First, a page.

Chaucer's Visions: When the God of Love Reveals the Love of God College
In Love Visions, Chaucer uses the medieval tradition of dream exposition to comment on the societal draw toward the love idealized in a subset of medieval literature. Throughout the first three poems, Chaucer deftly parodies societal norms: his exaggerated descriptions and overly dramatic characters provide subtle hints to the ultimate goal of the poems. The last poem, The Legend of Good Women, takes Chaucer’s admonition of the superficial love presented in many books of his time even further. In this final poem, Chaucer not only rejects that the love praised in legends is truly love, but asserts that the only true love comes from God. Through his meticulously crafted love vision, Chaucer asks readers to turn from their worldly perceptions of love and look to God for authentic, satisfying, and perfect love.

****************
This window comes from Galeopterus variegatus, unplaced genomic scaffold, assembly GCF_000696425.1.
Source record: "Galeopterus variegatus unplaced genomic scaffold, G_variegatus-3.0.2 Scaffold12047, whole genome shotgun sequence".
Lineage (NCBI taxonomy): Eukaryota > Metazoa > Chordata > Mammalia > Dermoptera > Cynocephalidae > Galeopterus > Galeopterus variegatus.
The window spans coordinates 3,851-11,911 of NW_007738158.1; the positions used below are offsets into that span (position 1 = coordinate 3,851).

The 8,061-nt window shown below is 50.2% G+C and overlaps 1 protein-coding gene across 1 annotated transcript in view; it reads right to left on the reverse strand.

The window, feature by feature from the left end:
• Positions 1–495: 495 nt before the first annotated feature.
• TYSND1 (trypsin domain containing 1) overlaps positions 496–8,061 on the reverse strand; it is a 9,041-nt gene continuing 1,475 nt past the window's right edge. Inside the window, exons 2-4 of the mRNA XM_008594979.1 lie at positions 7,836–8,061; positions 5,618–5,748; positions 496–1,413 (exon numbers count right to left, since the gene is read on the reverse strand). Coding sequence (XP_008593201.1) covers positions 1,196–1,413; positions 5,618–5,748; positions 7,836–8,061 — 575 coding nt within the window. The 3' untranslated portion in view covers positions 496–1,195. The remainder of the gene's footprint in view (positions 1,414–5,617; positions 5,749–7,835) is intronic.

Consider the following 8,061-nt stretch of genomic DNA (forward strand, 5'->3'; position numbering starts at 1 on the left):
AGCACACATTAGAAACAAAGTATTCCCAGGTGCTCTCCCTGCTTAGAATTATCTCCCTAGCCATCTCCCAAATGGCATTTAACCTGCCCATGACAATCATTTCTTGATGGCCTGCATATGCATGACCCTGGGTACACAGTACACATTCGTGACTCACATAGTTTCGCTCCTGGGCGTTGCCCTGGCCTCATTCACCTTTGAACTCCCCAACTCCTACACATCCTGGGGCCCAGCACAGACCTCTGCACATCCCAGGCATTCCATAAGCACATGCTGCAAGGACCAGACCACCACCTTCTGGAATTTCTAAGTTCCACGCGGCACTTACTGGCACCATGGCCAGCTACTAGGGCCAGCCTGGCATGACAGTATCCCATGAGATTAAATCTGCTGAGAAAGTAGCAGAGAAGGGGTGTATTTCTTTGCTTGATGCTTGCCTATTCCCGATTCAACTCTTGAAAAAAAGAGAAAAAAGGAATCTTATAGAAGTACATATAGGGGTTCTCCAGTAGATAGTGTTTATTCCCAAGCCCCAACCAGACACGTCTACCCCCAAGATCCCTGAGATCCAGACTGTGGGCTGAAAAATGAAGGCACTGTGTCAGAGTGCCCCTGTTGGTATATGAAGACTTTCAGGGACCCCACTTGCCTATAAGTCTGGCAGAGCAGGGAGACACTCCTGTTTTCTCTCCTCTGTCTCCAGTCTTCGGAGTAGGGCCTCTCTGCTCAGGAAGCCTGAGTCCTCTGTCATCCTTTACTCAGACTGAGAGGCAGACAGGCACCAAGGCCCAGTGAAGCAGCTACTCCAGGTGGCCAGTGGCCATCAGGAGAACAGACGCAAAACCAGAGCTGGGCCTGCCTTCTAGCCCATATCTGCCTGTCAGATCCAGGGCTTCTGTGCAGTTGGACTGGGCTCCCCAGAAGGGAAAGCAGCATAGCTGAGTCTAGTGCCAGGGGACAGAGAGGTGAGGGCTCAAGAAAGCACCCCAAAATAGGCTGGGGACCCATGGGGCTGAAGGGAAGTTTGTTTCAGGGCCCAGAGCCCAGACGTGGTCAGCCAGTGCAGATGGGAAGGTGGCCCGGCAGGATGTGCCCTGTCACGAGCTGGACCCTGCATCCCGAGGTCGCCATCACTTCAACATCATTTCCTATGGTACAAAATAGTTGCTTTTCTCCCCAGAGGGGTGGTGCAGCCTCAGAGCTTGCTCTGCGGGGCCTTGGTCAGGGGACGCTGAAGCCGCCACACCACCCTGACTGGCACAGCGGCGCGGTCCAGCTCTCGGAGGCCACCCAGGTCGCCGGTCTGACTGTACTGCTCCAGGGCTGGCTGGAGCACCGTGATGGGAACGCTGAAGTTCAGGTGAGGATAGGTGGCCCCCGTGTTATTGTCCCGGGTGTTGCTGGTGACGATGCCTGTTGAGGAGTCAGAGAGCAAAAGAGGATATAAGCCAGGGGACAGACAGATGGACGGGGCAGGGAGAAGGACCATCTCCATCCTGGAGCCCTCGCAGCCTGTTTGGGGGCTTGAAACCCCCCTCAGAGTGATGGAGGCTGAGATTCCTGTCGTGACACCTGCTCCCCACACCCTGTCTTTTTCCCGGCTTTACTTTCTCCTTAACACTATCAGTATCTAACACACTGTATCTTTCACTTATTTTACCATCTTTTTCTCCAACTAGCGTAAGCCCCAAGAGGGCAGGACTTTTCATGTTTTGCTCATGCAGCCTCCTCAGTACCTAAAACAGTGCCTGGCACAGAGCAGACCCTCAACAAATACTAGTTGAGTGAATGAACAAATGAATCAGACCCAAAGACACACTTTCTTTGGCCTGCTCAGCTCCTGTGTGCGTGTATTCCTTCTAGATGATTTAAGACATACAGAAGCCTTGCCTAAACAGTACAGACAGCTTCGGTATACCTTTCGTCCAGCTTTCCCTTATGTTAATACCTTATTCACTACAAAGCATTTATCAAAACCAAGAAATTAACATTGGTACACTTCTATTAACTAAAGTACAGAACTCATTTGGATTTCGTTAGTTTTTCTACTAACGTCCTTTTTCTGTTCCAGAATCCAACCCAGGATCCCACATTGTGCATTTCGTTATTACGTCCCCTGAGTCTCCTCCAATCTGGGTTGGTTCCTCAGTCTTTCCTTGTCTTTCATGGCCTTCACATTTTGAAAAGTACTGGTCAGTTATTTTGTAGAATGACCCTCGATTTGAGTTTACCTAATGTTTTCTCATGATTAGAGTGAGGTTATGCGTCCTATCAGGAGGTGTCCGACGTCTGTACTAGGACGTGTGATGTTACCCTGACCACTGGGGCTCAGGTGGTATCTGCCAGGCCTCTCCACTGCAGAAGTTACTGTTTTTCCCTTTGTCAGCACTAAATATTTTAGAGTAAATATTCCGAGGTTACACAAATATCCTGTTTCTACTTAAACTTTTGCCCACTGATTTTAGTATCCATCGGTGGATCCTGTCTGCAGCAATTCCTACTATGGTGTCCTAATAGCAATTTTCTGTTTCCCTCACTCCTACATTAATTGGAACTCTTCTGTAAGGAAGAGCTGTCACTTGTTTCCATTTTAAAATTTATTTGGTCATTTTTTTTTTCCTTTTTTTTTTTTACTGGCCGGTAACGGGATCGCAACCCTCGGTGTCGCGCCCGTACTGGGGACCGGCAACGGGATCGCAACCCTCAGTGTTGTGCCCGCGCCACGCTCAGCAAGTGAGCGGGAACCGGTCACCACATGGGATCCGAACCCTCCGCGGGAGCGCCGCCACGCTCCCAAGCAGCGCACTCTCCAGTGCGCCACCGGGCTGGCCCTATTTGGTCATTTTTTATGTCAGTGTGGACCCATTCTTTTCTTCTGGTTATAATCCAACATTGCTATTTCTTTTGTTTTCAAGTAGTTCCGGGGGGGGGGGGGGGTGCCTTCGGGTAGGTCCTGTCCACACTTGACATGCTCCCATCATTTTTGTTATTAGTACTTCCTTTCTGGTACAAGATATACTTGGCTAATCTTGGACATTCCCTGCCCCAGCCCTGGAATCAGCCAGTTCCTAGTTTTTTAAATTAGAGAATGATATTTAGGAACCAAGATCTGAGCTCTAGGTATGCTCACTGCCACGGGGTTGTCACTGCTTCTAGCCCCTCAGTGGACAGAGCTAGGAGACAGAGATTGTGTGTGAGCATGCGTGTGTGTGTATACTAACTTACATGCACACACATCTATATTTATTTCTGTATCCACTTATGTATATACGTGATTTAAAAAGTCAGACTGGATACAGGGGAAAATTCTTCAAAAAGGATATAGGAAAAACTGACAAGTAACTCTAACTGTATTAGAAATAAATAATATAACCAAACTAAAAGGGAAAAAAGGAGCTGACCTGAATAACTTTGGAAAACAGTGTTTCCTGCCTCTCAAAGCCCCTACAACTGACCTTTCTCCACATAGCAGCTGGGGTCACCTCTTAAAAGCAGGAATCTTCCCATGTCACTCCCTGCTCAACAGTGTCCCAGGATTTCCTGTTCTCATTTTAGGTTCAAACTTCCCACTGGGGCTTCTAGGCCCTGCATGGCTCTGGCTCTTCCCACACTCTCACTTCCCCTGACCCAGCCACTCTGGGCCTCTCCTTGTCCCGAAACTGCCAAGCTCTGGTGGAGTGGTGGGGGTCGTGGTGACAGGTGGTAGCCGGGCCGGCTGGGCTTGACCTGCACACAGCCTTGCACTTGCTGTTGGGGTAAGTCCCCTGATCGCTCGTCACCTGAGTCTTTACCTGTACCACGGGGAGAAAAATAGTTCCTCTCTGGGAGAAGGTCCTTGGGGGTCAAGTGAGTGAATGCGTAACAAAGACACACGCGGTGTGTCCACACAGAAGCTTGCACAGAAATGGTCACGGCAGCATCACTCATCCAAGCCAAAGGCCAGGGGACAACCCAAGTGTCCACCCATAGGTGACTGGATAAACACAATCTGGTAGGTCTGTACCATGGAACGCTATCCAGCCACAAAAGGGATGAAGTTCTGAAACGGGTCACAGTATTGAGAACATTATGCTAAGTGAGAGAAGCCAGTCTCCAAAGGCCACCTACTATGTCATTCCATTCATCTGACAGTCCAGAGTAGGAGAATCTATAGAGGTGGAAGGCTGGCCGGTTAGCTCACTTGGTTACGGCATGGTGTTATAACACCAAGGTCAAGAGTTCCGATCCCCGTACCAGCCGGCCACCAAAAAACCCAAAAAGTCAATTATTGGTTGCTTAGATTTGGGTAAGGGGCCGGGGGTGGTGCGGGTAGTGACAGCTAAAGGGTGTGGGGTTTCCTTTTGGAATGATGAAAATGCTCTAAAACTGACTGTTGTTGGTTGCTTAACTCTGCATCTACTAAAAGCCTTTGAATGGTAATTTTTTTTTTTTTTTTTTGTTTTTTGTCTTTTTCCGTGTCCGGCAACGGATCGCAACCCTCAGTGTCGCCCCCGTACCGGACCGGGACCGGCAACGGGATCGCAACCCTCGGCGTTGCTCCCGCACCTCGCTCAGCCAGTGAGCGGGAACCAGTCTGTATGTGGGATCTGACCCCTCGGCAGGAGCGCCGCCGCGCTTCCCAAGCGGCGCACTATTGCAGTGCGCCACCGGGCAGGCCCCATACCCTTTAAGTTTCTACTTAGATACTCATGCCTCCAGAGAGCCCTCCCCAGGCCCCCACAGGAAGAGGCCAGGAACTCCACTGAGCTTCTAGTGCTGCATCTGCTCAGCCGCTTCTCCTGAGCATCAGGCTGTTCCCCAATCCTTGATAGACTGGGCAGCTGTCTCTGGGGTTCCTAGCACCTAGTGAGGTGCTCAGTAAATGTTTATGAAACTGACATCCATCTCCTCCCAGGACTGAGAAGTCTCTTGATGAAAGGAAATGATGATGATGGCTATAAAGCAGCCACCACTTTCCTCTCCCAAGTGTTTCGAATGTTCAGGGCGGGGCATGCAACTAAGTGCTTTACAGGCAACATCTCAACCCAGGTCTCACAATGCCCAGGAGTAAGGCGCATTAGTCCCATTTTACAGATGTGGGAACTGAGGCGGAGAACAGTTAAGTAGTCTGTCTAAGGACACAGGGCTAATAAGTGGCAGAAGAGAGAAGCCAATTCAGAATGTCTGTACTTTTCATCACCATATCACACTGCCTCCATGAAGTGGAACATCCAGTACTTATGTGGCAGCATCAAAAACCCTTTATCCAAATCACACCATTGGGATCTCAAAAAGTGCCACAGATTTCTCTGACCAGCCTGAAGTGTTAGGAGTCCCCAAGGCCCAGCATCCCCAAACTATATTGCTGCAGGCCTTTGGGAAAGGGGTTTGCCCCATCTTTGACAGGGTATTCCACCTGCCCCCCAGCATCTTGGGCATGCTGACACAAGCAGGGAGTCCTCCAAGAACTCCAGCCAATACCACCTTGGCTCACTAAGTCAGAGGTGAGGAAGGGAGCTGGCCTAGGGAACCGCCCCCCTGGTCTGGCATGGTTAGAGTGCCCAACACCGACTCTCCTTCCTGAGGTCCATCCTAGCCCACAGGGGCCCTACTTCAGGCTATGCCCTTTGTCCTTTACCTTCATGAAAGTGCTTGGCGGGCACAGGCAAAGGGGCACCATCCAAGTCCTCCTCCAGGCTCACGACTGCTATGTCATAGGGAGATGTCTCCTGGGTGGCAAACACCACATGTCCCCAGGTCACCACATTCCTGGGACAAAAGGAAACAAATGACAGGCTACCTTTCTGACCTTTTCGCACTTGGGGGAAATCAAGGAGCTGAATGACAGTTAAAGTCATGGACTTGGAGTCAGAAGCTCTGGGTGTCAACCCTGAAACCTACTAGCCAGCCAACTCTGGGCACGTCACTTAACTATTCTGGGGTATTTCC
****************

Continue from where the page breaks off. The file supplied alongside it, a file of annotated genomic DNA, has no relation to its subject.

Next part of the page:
The Legend of Good Women begins much like Chaucer’s other poems in Love Visions: a lovesick Chaucer falls asleep and has a dream. When he awakens in the dream world, the God of Love and Alcestis, his queen, approach him. The God of Love is furious with Chaucer because he “[lied] about [the God of Love’s] devotees/Misrepresenting them in [his] translation” (lines 249-250). The God of Love feels cheated out of his followers...
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